A protein called transforming growth factor-beta (TGF-β) might be an effective biomarker for pleural mesothelioma. New research shows it could help diagnose the asbestos cancer and distinguish it from other lung conditions.
The findings come from researchers at the West German Cancer Center in Essen, Germany.
They studied patients with malignant mesothelioma, non-malignant pleural diseases or lung cancer. TGF-β levels were different in mesothelioma patients than they were in people with other diseases. They correlated with mesothelioma survival.
This suggests that TGF-β could make a good biomarker for pleural mesothelioma.
How Do Doctors Use a Biomarker for Pleural Mesothelioma?
A biomarker for pleural mesothelioma is a substance whose presence indicates that a person has the disease. Some biomarkers occur in higher amounts when a person has an illness. Others may be found exclusively in sick patients and not in healthy people.
Mesothelin is an example of a biomarker for mesothelioma. Studies show mesothelioma patients tend to express more mesothelin than healthy people. But mesothelioma is not the only condition that causes the body to produce extra mesothelin.
Likewise, everyone has some TGF-β in their body. This protein performs many important functions. It helps control cell growth, proliferation, differentiation, and death.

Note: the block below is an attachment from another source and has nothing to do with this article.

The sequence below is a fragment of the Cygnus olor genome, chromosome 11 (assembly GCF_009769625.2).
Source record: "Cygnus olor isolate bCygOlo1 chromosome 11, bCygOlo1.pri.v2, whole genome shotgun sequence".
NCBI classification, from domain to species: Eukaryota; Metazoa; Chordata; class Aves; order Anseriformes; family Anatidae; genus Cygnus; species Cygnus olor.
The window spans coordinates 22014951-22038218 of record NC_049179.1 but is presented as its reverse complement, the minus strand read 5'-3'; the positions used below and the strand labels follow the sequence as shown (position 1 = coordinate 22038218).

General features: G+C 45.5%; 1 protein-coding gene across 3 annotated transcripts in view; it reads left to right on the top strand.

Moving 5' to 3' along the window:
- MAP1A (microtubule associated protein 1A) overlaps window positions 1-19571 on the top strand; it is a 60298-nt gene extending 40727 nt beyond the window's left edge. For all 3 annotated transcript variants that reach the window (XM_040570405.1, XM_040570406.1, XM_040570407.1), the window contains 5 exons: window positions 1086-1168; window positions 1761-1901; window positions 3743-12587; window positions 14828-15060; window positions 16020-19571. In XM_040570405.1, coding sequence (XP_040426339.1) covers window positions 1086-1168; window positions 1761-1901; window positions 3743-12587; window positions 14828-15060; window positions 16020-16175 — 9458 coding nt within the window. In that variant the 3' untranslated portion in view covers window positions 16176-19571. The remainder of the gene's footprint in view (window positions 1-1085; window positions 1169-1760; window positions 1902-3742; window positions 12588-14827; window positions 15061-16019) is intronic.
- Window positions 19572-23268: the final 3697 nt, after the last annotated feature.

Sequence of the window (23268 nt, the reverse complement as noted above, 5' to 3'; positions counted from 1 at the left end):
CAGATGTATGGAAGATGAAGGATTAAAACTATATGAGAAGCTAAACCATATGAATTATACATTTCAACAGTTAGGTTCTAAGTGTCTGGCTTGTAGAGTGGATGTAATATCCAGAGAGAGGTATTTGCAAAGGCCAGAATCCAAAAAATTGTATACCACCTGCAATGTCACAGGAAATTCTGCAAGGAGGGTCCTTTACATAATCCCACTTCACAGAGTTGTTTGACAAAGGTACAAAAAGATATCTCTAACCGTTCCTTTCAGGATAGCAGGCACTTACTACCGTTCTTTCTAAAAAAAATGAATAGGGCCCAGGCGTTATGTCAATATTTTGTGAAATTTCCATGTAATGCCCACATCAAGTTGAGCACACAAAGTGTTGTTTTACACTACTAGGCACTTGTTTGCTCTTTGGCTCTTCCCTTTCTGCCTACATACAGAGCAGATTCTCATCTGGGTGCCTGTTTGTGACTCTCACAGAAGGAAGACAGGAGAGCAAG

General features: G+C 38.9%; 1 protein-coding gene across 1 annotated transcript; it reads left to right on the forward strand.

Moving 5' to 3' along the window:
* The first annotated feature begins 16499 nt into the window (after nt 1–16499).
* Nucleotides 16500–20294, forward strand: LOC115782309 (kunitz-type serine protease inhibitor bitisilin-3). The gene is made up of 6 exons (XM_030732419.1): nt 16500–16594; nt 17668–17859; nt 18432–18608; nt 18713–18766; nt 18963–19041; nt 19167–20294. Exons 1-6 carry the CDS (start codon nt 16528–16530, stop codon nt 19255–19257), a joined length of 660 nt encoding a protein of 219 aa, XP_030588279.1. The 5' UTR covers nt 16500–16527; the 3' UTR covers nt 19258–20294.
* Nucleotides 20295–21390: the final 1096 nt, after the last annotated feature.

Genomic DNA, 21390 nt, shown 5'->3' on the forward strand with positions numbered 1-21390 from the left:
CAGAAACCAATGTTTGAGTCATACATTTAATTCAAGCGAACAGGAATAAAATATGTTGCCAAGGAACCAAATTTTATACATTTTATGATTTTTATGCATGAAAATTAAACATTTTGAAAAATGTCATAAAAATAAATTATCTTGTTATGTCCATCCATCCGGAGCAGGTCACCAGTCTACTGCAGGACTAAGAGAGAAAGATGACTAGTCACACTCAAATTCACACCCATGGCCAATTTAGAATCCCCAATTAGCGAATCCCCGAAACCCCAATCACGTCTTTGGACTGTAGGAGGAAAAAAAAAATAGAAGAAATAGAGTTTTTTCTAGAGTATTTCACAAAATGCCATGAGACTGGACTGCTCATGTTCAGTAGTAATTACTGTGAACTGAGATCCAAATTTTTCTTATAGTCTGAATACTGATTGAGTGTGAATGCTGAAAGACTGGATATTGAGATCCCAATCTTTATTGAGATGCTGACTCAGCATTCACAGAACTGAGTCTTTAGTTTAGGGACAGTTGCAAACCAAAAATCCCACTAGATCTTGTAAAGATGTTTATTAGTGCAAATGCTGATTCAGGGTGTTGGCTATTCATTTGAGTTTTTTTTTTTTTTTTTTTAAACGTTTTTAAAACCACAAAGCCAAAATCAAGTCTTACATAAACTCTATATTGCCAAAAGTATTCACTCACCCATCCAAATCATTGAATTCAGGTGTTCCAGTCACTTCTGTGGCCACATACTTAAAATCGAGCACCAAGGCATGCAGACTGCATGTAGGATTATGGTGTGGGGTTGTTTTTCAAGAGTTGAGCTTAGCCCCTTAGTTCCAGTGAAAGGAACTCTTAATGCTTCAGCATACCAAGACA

But emerging evidence shows TGF-β may also play a role in the formation of mesothelioma tumors. Researchers theorized that it might be useful as a biomarker for pleural mesothelioma. They needed to show that mesothelioma patients had more of it than other people.
Testing TGF-β in Several Sets of Patients
The German researchers analyzed past medical records from three types of patients. They examined the medical records of 48 pleural mesothelioma patients, 24 patients with non-malignant pleural disease (NMPD), and 30 patients with stage IV lung cancer.
To test its usefulness as a biomarker for pleural mesothelioma, the German team checked TGF-β levels in the blood serum and pleural fluid (effusions) of all subjects.
“Pleural effusions from MPM patients had significantly higher TGF-β levels than from NMPD or lung cancer patients,” writes lead author Paul Stockhammer. It did not seem to matter what subtype of mesothelioma a person had.
TGF-β also appears to have value as a prognostic biomarker for pleural mesothelioma. This means that the protein could do more than just indicate that a person has the disease.
Tests showed the level of TGF-β in lung fluid might be more important for prognosis than TGF-β in blood serum. The team observed, “High TGF-β levels in pleural effusion, but not in serum, was significantly associated with inferior overall survival.”
TGF-β levels in lung fluid were higher in people with later stage disease and in those with larger tumors. This kind of prognostic information can be a vital part of treatment planning for mesothelioma.
Stockhammer, P, et al, “Detection of TGF-β in pleural effusions for diagnosis and prognostic stratification of malignant pleural mesothelioma”, November 18, 2919, Lung Cancer, https://www.lungcancerjournal.info/article/S0169-5002(19)30727-5/fulltext